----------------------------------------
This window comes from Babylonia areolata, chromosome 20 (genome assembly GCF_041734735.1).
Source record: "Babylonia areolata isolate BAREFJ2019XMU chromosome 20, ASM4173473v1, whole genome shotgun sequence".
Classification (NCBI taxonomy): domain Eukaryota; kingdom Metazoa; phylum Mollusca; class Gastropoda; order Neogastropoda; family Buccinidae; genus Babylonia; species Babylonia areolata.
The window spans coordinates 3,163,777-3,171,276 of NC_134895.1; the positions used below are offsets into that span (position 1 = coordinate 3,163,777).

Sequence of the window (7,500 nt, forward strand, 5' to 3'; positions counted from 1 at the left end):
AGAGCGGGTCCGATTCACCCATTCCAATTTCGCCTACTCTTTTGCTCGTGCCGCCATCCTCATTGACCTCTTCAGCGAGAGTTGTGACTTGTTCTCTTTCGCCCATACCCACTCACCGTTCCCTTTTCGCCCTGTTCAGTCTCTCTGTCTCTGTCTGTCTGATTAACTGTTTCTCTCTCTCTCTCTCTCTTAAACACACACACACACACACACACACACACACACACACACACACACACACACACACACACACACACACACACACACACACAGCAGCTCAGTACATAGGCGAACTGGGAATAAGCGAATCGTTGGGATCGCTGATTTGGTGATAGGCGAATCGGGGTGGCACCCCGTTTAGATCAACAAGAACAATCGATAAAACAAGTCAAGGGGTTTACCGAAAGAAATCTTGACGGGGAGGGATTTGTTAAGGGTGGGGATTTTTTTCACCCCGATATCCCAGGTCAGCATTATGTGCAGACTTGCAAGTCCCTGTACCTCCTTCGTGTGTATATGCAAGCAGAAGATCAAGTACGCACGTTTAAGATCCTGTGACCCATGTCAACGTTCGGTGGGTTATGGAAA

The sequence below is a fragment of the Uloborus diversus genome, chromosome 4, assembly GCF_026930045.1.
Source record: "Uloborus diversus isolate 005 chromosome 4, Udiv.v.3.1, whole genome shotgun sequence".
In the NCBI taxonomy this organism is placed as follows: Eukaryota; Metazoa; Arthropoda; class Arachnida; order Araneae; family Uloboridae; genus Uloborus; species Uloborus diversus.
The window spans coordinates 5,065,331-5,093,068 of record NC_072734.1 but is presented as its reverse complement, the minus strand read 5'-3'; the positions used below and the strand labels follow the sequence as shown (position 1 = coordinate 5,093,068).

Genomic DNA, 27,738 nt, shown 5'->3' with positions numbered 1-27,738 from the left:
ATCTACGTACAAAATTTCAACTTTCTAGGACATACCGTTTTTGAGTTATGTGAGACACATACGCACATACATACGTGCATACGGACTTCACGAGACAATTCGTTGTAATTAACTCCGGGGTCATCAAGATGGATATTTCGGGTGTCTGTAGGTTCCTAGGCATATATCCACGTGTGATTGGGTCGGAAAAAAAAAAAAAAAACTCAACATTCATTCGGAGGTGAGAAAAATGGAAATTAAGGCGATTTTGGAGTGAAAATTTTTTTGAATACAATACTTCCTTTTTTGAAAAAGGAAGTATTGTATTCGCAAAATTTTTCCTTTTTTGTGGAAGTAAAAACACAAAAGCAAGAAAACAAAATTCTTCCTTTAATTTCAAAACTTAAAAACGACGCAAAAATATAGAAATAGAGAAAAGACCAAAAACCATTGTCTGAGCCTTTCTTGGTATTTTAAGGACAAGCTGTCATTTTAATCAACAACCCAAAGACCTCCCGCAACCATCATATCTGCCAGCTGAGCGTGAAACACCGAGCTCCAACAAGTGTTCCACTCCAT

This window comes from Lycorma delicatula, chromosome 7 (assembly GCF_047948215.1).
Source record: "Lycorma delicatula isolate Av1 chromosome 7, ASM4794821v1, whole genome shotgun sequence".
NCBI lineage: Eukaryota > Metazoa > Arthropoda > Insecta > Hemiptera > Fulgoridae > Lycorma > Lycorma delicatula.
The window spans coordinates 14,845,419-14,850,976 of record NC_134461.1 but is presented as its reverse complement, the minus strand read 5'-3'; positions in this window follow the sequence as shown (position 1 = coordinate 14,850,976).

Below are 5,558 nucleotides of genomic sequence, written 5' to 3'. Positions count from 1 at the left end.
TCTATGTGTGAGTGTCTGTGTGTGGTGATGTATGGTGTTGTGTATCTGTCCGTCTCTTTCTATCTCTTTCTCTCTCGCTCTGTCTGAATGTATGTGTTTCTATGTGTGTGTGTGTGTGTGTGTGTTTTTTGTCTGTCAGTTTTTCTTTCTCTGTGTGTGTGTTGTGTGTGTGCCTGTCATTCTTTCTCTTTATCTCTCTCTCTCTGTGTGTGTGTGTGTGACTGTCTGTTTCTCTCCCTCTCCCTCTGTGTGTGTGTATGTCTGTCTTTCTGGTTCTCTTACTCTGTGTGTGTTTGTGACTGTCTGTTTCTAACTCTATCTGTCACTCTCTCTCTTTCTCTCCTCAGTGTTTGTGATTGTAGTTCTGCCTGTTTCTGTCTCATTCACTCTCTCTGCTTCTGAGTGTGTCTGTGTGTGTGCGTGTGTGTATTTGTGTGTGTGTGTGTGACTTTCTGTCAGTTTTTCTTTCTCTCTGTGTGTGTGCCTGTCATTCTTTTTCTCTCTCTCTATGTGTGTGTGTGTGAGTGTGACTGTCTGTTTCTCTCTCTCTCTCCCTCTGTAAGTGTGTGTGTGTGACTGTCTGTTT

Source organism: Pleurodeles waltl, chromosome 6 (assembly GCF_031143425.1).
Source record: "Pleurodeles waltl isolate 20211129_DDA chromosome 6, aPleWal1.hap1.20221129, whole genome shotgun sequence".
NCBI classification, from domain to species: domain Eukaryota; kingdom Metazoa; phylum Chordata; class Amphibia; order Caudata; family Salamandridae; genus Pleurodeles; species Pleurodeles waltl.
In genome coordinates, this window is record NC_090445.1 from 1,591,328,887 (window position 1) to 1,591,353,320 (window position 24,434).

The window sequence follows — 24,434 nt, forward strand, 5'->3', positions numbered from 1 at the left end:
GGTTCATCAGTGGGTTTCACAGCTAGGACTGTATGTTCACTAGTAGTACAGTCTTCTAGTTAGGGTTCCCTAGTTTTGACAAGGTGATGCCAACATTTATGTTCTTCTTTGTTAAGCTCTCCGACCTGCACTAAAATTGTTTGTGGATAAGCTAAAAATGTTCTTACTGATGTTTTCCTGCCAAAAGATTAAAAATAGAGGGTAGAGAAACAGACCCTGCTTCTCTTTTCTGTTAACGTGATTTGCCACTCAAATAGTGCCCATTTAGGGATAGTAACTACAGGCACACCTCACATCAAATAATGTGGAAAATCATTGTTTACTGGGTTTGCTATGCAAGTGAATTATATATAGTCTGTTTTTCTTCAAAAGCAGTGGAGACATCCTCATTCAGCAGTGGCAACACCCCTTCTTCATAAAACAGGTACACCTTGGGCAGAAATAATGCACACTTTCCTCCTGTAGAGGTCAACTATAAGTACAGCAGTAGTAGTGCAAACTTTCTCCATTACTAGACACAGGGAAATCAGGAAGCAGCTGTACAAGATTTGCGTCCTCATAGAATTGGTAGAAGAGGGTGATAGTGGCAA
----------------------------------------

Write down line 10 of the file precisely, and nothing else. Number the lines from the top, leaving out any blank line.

The window spans coordinates 5,065,331-5,093,068 of record NC_072734.1 but is presented as its reverse complement, the minus strand read 5'-3'; the positions used below and the strand labels follow the sequence as shown (position 1 = coordinate 5,093,068).